How Do You Remove Falcon Eggs From A Nest On The UT Tower? Very Carefully.

Apr 19, 2017

The only peregrine falcon that lives year-round in Central Texas makes her home in a wooden box on the UT Tower. More than a month ago, the bird laid a clutch of eggs. But, as the weeks passed, it became unlikely that the eggs would hatch. So, the university agreed to remove the eggs for research. 

That job went to Neil Crump, manager of UT's Construction Services. Last Friday, he ascended the Tower with safety gear and a camera phone. He first lowered the phone into the nest, to make sure the eggs were intact. He then made the harrowing voyage to the box itself, with the falcon diving down on him repeatedly.

“There she goes. Now she’s starting to swoop on him!” Chris DuCharme, a photographer who visits every day to check up on the falcon, said from the ground.

A few minutes later, Crump emerged from the tower, soaked in sweat. In his hands, an egg carton containing four falcon eggs.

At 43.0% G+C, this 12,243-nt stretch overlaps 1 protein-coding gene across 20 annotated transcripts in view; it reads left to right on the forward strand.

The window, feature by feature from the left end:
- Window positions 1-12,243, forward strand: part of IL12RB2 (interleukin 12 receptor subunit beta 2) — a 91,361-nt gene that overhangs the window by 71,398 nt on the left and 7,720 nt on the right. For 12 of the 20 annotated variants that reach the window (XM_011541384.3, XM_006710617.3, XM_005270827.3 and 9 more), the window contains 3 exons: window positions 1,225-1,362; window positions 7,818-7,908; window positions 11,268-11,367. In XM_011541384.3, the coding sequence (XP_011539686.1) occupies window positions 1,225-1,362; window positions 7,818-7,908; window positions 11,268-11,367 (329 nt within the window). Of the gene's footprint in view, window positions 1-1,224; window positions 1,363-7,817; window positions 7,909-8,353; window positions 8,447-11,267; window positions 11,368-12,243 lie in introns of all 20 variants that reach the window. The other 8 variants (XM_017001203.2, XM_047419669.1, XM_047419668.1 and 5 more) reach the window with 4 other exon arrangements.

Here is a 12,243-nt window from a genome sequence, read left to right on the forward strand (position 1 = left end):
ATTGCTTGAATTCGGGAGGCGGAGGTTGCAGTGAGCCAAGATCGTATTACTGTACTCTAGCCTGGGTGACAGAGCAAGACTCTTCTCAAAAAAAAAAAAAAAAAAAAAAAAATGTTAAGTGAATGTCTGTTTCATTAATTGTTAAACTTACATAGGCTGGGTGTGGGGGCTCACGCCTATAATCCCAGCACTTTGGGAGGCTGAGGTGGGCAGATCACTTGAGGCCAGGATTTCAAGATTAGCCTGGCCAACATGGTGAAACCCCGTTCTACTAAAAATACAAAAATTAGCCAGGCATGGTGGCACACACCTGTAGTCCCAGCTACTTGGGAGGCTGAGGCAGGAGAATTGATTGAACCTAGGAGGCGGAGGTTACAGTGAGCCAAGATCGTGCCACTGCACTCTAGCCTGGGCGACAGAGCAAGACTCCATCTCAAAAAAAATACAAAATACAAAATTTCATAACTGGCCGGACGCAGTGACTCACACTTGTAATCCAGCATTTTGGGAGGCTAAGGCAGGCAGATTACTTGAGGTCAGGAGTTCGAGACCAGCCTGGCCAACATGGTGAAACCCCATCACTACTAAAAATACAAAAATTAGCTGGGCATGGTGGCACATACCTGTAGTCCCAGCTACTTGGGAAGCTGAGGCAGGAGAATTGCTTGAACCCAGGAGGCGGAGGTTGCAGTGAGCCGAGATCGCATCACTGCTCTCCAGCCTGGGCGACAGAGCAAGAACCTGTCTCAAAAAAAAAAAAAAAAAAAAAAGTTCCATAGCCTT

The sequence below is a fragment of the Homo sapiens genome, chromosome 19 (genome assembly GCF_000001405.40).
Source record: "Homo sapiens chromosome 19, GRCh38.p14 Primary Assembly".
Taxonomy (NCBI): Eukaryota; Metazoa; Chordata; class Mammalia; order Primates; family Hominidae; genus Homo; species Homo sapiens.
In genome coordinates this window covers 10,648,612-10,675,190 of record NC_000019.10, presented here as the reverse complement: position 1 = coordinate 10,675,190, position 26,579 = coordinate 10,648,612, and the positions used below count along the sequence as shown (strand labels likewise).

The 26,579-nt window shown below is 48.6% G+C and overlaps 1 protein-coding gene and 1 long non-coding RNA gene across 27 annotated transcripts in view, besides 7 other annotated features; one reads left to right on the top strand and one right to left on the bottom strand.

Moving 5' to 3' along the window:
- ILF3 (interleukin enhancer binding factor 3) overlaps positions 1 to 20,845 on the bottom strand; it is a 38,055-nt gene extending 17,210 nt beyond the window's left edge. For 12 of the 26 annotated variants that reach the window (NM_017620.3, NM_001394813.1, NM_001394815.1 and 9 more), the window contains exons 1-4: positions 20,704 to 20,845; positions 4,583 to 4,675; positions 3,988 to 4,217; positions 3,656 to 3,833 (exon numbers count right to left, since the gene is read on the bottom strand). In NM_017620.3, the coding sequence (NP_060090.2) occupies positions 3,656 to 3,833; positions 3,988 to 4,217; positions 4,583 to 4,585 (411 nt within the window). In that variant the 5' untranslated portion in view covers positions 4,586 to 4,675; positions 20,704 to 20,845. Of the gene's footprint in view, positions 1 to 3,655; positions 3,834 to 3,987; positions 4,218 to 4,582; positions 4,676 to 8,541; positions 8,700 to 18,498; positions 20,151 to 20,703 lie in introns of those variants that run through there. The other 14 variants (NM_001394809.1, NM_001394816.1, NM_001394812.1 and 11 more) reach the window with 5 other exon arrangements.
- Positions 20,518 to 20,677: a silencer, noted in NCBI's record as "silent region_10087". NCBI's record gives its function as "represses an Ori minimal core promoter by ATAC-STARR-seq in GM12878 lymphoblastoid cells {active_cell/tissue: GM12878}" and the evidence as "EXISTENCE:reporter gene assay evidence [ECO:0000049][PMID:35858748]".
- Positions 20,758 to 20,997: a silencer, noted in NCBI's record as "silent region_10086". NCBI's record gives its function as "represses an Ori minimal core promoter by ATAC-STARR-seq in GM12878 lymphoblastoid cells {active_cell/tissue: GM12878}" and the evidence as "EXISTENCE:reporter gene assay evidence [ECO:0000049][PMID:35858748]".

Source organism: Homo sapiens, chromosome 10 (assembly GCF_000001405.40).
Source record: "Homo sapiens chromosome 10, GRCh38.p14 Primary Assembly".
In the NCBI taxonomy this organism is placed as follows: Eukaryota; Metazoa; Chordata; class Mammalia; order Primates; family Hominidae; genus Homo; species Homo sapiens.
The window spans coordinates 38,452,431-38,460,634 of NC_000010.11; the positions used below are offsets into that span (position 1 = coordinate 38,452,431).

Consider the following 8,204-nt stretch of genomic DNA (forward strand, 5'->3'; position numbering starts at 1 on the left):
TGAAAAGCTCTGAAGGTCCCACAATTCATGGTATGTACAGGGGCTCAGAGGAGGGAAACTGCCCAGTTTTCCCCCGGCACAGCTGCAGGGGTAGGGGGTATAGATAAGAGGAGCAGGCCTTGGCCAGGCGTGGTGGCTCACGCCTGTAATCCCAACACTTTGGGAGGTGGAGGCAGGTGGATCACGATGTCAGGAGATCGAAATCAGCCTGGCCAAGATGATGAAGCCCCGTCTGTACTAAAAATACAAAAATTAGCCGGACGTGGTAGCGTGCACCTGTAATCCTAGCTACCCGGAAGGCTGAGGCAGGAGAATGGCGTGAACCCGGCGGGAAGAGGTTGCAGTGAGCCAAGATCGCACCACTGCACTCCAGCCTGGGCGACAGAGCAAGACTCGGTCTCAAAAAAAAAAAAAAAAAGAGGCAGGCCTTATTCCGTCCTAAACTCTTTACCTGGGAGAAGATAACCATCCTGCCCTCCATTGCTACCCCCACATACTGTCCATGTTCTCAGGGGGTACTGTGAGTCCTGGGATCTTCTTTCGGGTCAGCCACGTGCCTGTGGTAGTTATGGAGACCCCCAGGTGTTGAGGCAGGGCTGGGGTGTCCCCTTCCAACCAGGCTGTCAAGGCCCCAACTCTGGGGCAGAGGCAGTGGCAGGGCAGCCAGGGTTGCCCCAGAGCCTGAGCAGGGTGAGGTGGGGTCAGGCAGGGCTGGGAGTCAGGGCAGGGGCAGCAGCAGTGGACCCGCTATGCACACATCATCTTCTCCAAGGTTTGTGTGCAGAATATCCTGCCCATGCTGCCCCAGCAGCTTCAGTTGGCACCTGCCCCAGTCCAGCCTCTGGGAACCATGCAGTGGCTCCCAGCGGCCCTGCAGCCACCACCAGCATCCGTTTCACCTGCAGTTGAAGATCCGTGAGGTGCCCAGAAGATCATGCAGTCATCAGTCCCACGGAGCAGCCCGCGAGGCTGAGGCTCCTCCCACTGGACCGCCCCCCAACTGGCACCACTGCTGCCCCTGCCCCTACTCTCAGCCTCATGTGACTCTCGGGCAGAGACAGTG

In the coming days, the eggs will be transported to Texas A&M, where researchers can find out why they didn’t hatch and test their shell strength.

For years, Chris DuCharme and other birders have watched the regionally rare peregrine falcon at the UT Tower to see if she will find a mate.
Credit Martin do Nascimento / KUT

“One of the big reasons why [falcons] became rare, was due to pesticides which made their eggshells so thin that they would break while the mother was incubating them,” said Bruce Calder, a self-described “falcon aficionado” who will transport the eggs. “If these eggs can be collected and studied, they can determine what current eggshells are doing.”

DuCharme said he plans to keep an eye on the falcon as she readjusts, and Crump will work on getting a webcam installed in the nest.

Crump dons a safety harness before heading up to the falcon's nest. At the top of the tower, Crump removes the eggs as she circled, screeching.
Credit Martin do Nascimento / KUT

“Perhaps next year we’ll be able to watch all this from our computers,” he said.

It would be more convenient, but not nearly as exciting.

Credit Martin do Nascimento / KUT